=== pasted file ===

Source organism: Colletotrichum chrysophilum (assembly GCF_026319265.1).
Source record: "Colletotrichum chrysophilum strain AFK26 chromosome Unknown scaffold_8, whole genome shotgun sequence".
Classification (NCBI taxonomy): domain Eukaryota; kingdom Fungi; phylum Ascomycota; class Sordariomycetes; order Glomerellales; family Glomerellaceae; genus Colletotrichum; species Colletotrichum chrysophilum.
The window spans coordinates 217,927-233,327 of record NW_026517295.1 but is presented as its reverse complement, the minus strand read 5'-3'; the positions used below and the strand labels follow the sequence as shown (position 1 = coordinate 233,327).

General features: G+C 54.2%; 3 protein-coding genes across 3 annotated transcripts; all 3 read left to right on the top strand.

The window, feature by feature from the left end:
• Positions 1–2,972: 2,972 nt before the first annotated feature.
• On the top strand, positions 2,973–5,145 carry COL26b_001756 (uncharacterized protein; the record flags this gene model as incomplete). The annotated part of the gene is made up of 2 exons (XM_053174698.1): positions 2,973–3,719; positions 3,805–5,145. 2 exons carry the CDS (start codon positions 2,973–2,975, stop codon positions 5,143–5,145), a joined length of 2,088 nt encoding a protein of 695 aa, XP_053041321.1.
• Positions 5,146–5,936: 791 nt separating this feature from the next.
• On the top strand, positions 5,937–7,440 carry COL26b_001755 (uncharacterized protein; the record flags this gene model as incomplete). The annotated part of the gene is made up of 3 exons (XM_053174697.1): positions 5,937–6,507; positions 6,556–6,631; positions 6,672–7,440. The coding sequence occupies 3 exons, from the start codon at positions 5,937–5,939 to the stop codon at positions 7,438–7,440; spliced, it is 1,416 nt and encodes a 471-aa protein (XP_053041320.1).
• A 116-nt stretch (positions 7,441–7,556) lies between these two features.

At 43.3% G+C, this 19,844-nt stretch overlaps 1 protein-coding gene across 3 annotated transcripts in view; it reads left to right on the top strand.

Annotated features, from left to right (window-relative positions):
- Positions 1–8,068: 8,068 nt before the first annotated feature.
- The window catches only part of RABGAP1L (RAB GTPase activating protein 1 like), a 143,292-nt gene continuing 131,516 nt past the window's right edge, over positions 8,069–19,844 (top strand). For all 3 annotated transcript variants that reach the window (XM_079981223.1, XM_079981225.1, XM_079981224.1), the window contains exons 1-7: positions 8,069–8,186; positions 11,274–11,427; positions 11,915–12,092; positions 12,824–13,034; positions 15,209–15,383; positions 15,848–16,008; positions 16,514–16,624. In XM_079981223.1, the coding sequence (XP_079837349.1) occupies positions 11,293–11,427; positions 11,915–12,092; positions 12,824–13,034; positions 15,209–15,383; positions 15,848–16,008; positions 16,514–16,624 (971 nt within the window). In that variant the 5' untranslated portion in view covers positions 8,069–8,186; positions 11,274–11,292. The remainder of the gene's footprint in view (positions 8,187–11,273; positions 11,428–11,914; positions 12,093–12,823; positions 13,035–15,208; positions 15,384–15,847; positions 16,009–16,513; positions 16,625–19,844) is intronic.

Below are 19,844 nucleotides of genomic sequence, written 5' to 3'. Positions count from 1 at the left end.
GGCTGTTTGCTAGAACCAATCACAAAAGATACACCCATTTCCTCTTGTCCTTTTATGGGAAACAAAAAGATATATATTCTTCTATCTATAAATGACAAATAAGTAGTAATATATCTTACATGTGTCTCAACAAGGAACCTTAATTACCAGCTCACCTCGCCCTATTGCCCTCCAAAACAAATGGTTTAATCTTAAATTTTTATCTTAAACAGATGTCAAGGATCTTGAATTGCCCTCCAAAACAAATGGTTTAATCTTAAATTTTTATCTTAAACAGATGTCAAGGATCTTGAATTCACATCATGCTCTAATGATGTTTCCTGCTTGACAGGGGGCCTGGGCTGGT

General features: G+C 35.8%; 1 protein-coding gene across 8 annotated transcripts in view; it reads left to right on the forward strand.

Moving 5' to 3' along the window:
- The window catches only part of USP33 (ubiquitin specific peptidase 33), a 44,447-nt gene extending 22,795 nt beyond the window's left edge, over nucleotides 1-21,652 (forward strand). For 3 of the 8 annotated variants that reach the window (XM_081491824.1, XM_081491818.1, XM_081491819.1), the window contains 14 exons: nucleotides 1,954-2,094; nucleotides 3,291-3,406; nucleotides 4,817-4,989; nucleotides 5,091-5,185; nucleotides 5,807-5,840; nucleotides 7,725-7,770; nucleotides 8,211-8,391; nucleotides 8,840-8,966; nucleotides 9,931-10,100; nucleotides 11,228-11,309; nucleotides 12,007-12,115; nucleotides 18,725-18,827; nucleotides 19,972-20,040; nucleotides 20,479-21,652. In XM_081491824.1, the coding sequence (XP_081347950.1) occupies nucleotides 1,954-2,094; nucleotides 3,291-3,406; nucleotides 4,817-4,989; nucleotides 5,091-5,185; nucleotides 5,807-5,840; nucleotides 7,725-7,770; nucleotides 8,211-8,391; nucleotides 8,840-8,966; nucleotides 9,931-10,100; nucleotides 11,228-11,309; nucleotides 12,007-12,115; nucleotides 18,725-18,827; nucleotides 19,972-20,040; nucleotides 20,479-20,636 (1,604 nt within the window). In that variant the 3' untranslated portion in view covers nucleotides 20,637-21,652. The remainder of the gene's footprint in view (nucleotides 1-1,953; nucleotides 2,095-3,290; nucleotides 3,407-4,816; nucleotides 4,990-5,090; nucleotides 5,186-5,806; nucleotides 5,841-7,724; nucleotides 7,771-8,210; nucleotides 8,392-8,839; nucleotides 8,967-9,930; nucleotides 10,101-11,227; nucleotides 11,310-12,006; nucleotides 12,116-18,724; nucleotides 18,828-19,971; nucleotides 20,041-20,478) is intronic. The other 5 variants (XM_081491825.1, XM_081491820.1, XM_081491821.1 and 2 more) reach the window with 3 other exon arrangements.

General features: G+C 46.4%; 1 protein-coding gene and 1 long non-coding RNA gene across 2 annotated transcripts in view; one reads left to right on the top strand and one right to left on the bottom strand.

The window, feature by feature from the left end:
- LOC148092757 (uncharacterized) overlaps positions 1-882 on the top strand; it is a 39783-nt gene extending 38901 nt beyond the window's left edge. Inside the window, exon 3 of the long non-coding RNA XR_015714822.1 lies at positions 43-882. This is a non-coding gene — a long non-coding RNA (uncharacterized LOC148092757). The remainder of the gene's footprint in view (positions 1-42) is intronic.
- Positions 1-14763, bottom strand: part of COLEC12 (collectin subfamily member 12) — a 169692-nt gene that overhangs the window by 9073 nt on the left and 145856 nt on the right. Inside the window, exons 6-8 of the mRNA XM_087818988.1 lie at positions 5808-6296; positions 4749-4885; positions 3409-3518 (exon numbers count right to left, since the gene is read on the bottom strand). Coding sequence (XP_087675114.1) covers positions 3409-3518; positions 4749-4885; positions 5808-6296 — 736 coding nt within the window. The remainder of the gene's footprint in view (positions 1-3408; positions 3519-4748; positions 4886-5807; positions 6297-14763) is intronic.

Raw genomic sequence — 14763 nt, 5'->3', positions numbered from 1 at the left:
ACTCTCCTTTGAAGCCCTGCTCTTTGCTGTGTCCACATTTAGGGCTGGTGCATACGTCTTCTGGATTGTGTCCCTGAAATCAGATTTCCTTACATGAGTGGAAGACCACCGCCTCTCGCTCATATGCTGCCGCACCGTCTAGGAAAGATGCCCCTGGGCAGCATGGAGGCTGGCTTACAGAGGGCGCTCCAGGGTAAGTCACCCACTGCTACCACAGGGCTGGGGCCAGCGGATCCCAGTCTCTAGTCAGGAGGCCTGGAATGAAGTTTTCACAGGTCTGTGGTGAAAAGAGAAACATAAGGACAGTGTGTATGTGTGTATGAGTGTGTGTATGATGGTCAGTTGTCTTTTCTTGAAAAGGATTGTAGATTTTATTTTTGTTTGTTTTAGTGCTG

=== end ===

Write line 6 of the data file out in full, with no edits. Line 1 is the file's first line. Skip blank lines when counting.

The window, feature by feature from the left end: